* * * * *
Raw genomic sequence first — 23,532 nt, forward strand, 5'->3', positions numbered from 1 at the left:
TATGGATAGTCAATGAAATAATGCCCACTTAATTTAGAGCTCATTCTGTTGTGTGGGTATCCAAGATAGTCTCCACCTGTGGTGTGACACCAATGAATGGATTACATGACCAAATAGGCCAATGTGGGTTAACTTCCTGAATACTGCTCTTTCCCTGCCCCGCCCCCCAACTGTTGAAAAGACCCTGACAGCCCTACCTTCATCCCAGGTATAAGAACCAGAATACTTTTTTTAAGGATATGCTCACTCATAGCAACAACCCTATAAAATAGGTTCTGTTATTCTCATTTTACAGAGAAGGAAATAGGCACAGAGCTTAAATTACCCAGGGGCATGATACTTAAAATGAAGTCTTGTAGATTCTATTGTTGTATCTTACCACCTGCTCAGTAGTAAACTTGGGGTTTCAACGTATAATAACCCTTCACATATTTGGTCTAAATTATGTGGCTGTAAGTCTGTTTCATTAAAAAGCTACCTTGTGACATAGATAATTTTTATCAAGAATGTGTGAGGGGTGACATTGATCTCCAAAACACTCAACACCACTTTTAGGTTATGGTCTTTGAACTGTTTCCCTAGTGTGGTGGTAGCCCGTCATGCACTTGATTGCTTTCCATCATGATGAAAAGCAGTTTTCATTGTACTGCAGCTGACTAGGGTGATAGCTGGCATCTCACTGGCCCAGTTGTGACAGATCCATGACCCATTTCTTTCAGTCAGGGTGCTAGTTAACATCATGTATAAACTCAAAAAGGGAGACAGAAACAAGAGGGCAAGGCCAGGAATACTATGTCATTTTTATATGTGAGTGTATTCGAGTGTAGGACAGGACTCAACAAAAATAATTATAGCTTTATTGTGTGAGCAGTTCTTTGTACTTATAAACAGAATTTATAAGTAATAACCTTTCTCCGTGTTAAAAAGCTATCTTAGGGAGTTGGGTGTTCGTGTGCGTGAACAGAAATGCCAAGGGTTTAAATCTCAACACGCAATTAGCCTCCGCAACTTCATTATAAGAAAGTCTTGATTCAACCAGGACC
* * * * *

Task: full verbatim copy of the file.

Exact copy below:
Raw genomic sequence first — 23,532 nt, forward strand, 5'->3', positions numbered from 1 at the left:
TATGGATAGTCAATGAAATAATGCCCACTTAATTTAGAGCTCATTCTGTTGTGTGGGTATCCAAGATAGTCTCCACCTGTGGTGTGACACCAATGAATGGATTACATGACCAAATAGGCCAATGTGGGTTAACTTCCTGAATACTGCTCTTTCCCTGCCCCGCCCCCCAACTGTTGAAAAGACCCTGACAGCCCTACCTTCATCCCAGGTATAAGAACCAGAATACTTTTTTTAAGGATATGCTCACTCATAGCAACAACCCTATAAAATAGGTTCTGTTATTCTCATTTTACAGAGAAGGAAATAGGCACAGAGCTTAAATTACCCAGGGGCATGATACTTAAAATGAAGTCTTGTAGATTCTATTGTTGTATCTTACCACCTGCTCAGTAGTAAACTTGGGGTTTCAACGTATAATAACCCTTCACATATTTGGTCTAAATTATGTGGCTGTAAGTCTGTTTCATTAAAAAGCTACCTTGTGACATAGATAATTTTTATCAAGAATGTGTGAGGGGTGACATTGATCTCCAAAACACTCAACACCACTTTTAGGTTATGGTCTTTGAACTGTTTCCCTAGTGTGGTGGTAGCCCGTCATGCACTTGATTGCTTTCCATCATGATGAAAAGCAGTTTTCATTGTACTGCAGCTGACTAGGGTGATAGCTGGCATCTCACTGGCCCAGTTGTGACAGATCCATGACCCATTTCTTTCAGTCAGGGTGCTAGTTAACATCATGTATAAACTCAAAAAGGGAGACAGAAACAAGAGGGCAAGGCCAGGAATACTATGTCATTTTTATATGTGAGTGTATTCGAGTGTAGGACAGGACTCAACAAAAATAATTATAGCTTTATTGTGTGAGCAGTTCTTTGTACTTATAAACAGAATTTATAAGTAATAACCTTTCTCCGTGTTAAAAAGCTATCTTAGGGAGTTGGGTGTTCGTGTGCGTGAACAGAAATGCCAAGGGTTTAAATCTCAACACGCAATTAGCCTCCGCAACTTCATTATAAGAAAGTCTTGATTCAACCAGGACC